"Winter on the North Sea"
I just returned from a weeks stay in Knokke and I must admit, I was pleasantly surprised by my visit. My partner and I had a time share to use and Knokke was one of two places to visit. We didn't want to fly to Belgium and since we were coming from London it made sense to take the Eurostar from London's St. Pancras station to Brussels; travel time was only 1h50m. The Eurostar tickets included train travel within Belgium for free as long as you did it within 24hours of your arrival (or departure on the return). Train travel from Brussels to Knokke is approximately 2 hours. First thing I learned after my arrival is how to pronounce the town name, it's Ka-No-Ka, accent on "NO". Second, Heist is another town just next to Knokke and that train station is just minutes before you arrive in Knokke.
"What to see and do"
Knokke is definitely an upscale city to visit, even though I was there in the winter it still had many visitors, most were 55+ and all were well dressed. The women wore mostly furs, I have never seen this many furs in my life! The men and some women wore nice leather jackets. We stayed at the Residentie VanGogh condominiums located about 5 blocks from the Beach and maybe 8 blocks from the Train station. Knokke is very flat so it was easy to walk even with luggage. You can see this property if you have a timeshare through RCI or just google Residentie VanGogh/Knokke. On one of my previous requests to the VT community I asked what Knokke was like, one of the comments that stuck in my head was "It's a concrete jungle". I wouldn't call it that but I can see why someone would, between the train station and the beach there are about 12 blocks of very nicely built condominiums/apartments and the architecture was pleasant to look at for the most part. I never saw any run down areas or felt in any kind of danger.
There wasn't a lot to do except to relax which is the reason we went to Knokke in the first place. In the summer, I was told Knokke is over run with tourists but in the winter it is still pleasant. The weather was clear blue skies, still cold but tolerable with the proper winter wear, the beaches are very wide and many people walked along them for miles (in furs coats!). If walking on the sand isn't your cup of tea, the promenade runs parallel to the beach.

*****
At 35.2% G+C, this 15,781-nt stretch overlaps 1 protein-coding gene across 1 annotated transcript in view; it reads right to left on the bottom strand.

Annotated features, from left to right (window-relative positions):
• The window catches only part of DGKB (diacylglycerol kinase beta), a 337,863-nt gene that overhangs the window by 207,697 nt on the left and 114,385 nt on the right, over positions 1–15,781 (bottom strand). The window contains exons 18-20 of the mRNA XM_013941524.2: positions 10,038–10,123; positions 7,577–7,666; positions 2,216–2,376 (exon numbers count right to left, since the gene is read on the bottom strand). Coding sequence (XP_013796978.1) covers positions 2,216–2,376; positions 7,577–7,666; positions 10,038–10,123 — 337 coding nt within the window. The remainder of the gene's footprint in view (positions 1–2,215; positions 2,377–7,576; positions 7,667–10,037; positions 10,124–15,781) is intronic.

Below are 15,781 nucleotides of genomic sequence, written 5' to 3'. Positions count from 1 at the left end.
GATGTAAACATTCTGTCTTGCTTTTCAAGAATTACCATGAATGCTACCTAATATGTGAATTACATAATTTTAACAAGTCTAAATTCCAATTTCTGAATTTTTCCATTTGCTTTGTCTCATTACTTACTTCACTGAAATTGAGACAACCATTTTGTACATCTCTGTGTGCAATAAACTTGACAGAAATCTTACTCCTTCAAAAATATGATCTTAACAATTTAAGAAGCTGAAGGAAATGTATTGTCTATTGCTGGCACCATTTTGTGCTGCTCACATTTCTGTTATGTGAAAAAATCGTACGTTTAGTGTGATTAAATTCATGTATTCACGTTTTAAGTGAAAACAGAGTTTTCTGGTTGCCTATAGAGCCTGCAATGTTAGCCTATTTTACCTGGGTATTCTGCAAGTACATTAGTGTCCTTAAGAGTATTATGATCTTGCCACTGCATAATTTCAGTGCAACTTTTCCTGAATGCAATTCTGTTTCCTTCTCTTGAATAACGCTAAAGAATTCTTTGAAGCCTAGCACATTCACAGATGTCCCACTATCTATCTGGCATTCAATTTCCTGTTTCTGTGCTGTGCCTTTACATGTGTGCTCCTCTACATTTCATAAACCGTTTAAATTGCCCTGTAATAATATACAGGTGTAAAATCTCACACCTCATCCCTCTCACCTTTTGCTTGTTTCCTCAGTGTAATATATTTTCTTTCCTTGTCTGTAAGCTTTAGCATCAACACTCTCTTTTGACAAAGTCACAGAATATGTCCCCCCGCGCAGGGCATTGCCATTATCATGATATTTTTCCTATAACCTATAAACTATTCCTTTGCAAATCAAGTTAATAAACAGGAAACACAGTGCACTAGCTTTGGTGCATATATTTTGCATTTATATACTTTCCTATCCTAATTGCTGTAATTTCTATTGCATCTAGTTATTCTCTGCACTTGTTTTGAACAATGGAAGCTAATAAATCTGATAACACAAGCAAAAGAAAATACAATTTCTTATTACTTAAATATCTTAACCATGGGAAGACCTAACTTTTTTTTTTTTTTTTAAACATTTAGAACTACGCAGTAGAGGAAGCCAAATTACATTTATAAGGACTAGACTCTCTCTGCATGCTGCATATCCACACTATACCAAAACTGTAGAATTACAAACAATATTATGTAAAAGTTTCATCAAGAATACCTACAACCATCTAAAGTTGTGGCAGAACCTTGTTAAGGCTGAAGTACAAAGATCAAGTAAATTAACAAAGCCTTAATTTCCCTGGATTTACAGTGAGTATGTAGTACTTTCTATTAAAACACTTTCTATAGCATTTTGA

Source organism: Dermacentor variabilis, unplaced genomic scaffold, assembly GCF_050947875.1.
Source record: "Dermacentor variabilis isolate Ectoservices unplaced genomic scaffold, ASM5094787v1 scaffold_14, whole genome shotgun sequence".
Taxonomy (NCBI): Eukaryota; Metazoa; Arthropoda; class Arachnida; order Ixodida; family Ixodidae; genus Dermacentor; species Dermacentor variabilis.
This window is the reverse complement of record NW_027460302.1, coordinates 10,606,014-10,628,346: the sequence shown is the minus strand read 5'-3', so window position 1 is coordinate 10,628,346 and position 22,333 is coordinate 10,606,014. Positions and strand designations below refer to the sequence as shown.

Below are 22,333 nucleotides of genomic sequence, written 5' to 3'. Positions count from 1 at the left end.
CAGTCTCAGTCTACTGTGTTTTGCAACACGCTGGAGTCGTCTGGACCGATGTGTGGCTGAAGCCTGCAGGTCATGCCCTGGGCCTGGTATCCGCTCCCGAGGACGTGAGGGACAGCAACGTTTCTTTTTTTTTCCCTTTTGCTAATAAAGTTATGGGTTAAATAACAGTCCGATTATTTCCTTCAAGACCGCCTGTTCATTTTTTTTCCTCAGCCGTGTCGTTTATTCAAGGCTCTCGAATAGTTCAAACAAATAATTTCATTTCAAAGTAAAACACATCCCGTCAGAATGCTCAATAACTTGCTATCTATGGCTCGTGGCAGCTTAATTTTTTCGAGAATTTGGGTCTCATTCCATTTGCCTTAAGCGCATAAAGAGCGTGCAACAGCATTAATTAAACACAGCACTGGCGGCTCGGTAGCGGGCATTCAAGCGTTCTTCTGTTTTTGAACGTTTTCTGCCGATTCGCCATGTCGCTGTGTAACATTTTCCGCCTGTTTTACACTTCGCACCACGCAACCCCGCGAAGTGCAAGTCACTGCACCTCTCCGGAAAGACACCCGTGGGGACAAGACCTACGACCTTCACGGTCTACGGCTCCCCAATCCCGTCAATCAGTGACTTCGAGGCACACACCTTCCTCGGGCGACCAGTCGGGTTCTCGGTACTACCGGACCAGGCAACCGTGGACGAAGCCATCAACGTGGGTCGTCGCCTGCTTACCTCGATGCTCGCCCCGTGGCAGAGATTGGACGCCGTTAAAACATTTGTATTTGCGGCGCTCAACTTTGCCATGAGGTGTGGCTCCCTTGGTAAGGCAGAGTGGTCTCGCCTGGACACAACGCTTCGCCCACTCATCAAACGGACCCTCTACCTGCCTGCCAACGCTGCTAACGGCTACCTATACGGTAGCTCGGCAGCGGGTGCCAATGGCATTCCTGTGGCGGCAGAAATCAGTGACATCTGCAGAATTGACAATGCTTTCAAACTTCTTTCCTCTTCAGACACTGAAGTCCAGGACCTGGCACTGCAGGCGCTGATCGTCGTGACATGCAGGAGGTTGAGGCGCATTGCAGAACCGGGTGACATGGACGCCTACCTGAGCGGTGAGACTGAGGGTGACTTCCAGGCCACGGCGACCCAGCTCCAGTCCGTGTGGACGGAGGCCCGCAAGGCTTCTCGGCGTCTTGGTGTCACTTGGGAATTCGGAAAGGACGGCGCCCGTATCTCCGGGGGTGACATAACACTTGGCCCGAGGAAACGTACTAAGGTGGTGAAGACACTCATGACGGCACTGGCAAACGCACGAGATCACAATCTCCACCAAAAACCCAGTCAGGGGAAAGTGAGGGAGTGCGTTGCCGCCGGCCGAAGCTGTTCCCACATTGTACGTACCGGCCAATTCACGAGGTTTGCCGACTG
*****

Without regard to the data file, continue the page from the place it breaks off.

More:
"Knokke, things to do, part II"
The basic layout of Knokke and this is the area that I discovered was from the Train station to the beach. There are many streets that will take you to the beach but the main one with all the shops/bars is called Lippens lane, the businesses closest to the train station were more for the locals and towards the beach more for the tourists. Along the promenade you will see the back side of many hotels/condo's but in front of these buildings are some very high end stores, again more for the tourists, but made for great window shopping. Since we had a condominium and I like to cook, we went to the grocery stores for all of our shopping needs, this is one of my favorite things to do when in a foreign country, we never went out to eat. There are no shortage of grocery stores but they are all quite small but have a good selection. We discovered on Tuesdays and Wednesdays many stores are closed for just one day which made shopping a little more challenging but these are also the days for the open markets, located near the train station just off of the main street. We were told that the only internet cafe' was near the train station, we did not have an address or location to look for but how hard could it be? We were very lucky to find "Tracks and Travelers" just across from the Knokke train station, the owner "Patrick" welcomed us and was nice enough to bring our pints of beers to the computers while we worked. The place reminded me of a Belgian Cheers, everyone seemed to know one another. Tracks and Travelers offered a fine selection of Belgian Beers as well as an electronic Dart Board which was very popular amongst the locals. A word of caution with Belgian beers, the alcohol content is much higher than American Beers so be careful. For those that don't know, Belgium is divided into French and Flemish speakers, Knokke is in the Flemish part, I heard both French and Flemish spoken but it seemed to be proper to start out with Flemish and then ease into French. English was spoken everywhere, sometimes not fluently but when it wasn't it was still easy to communicate.
During the day it was nice to walk along the beach, towards the Dutch Border there is a nature preserve called "Het Zwin" but since it was winter the preserve was dormant. The walk down the beach was very nice, there are also bike trails if you like to ride your bike. Another day excursion was taking the Belgian Coast Tram from Knokke-Heist to De Paan. It's a two car tram that travels along the coast used by both tourists and locals with some interesting stops along the way.